When the twins turn 61, the twin who purchased the 30-year term policy for $166 a year has paid $4,980 for his life insurance coverage and now his 30-year term policy is expired. To match his brother’s guaranteed life insurance coverage at this point, this twin will need to purchase another term policy for 20 years (the longest term allowable at age 61) which will cost him an additional $72,071 over those 20-years to match the guaranteed coverage ($322,198) of his twin brother. An added benefit for the twin who purchased the PWLI is, he can now stop paying premiums on his PWLI and still be guaranteed this $322,198 of coverage for the rest of his life. PLUS, he will continue to be eligible to earn annual dividend payments as long as he owns the policy.
Furthermore, at age 61, the twin who purchased the PWLI has only paid $88,703 for his policy, but his guaranteed cash value is $138,159. This obviously exceeds his cost basis by $49,456, meaning if he surrenders his policy, he can walk away with $49,456 more than he paid. Contrast this with the other twin with the expired term policy. He lost $4,980 to premiums, all because he didn’t die before he turned 61.
The twin brother who initially purchased term insurance is now faced with finishing life without any coverage at all unless he purchases another life insurance policy. An additional 20-year term policy (the longest-term policy allowable at his age) will cost him $72,071 over the next 20-years. Interestingly, a 61-year-old in good health has a life expectancy of 21.5 to 25.5 years, which is just beyond the reach of a 20-year term policy. He could start to build some cash value by purchasing a PWLI policy on himself at age 61. A PWLI will cost $22,500 a year, if he matches the guaranteed life insurance coverage his brother has. If he isn’t in a position to afford this premium, he will settle for less coverage.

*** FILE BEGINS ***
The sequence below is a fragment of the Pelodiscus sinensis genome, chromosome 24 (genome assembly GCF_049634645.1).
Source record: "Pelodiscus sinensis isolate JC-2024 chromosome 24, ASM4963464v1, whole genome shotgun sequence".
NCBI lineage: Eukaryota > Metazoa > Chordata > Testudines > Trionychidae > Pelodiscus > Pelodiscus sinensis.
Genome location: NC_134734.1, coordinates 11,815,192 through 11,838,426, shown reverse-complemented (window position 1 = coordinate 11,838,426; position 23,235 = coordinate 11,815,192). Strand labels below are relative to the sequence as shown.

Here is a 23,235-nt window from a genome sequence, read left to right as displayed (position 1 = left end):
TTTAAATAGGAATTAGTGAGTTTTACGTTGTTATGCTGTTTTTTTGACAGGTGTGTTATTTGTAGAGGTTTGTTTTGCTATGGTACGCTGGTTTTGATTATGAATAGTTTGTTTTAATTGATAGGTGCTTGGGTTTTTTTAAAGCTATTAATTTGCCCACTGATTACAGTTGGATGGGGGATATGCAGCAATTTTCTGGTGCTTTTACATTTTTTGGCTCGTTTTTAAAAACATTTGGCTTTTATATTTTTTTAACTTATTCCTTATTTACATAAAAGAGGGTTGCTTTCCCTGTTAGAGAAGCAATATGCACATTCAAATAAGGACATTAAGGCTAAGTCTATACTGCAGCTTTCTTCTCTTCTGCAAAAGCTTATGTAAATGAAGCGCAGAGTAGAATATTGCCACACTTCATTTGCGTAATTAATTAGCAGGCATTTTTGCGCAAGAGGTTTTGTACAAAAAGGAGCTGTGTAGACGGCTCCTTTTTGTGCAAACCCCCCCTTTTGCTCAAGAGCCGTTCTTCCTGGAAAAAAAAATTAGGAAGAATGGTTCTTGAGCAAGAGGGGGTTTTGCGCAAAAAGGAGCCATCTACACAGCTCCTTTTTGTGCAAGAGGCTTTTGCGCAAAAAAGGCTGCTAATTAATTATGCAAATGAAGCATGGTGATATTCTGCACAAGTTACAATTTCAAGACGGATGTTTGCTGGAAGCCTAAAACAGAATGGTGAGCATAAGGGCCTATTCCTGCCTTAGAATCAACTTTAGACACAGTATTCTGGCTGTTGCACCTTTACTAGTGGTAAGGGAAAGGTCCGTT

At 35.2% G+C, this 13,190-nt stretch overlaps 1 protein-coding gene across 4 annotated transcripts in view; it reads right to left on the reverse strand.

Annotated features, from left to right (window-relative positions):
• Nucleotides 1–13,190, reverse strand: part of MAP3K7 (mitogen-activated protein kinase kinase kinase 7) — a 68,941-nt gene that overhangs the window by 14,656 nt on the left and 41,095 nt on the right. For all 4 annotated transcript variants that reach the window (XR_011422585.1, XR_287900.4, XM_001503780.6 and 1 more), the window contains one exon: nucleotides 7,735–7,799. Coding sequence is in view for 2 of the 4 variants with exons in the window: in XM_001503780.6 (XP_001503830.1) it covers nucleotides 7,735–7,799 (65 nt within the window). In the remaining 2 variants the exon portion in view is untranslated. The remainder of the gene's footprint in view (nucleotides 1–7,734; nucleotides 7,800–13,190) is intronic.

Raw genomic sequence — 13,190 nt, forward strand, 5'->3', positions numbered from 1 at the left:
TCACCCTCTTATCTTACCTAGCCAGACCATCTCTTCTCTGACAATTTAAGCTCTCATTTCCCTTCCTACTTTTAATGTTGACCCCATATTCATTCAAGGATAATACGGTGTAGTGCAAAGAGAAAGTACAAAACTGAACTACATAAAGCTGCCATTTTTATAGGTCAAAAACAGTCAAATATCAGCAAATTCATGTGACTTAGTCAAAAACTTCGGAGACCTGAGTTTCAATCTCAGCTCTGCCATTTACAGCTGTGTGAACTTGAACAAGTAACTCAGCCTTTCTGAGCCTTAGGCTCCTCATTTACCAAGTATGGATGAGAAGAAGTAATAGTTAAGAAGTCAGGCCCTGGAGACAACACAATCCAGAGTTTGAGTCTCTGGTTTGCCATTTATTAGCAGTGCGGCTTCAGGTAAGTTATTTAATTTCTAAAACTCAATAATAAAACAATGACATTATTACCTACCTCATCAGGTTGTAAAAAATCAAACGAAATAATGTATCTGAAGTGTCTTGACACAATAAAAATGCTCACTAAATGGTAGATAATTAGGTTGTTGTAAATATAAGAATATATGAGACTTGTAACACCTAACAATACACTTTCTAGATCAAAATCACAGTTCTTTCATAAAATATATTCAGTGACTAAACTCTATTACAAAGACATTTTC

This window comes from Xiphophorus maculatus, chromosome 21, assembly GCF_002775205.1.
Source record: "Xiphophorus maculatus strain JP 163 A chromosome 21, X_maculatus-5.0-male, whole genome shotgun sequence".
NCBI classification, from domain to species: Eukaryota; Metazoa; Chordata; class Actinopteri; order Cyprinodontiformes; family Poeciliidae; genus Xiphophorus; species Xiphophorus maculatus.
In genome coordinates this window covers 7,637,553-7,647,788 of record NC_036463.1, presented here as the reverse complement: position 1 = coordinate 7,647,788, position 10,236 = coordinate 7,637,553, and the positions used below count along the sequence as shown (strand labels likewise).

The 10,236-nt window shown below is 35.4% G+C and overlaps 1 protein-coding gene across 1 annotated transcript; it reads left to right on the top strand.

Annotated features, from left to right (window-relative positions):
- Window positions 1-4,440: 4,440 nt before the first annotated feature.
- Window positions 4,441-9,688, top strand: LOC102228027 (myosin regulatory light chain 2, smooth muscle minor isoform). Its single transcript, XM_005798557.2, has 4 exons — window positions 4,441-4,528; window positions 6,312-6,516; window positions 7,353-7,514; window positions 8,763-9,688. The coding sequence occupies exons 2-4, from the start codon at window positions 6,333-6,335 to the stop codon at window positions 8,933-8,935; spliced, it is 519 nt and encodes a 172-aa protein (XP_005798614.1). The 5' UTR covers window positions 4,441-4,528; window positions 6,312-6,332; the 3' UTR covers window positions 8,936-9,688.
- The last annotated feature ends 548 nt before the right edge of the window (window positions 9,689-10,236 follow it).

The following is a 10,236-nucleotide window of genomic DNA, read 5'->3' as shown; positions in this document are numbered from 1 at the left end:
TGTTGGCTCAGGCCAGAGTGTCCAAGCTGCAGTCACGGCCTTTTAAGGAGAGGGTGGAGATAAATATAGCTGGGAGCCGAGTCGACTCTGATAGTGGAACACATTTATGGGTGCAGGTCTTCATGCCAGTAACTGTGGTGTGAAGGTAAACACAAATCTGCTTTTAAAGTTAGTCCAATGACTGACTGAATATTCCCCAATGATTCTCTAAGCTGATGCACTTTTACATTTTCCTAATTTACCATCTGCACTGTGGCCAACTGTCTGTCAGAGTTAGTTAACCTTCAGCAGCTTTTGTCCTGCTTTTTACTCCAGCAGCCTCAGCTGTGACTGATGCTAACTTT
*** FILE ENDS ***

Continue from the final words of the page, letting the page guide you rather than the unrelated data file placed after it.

“What is the purpose of having life insurance after age 60,” many will ask. The answer is: to avoid taxes, provide income for a spouse or loved one who survives the insured, estate protection and, maybe most importantly of all, to provide a source of income for the policyholder which is accessible tax free and can be utilized anytime, but especially when market conditions make it unfavorable to draw down invested retirement savings which would erode earning potential of remaining savings.
Owing PWLI is a must for those who desire to accomplish any of these things and more. And the sooner one owns PWLI the better.
Dr. Tomas P. McFie
Most Americans depend on Social Security for retirement income. Even when people think they’re saving money, taxes, fees, investment losses and market volatility take most of their money away. Tom McFie is the founder of Life Benefits which helps people keep more of the money they make, so they can have financial peace of mind. His latest book, How to Build Sustainable Wealth, can be purchased here.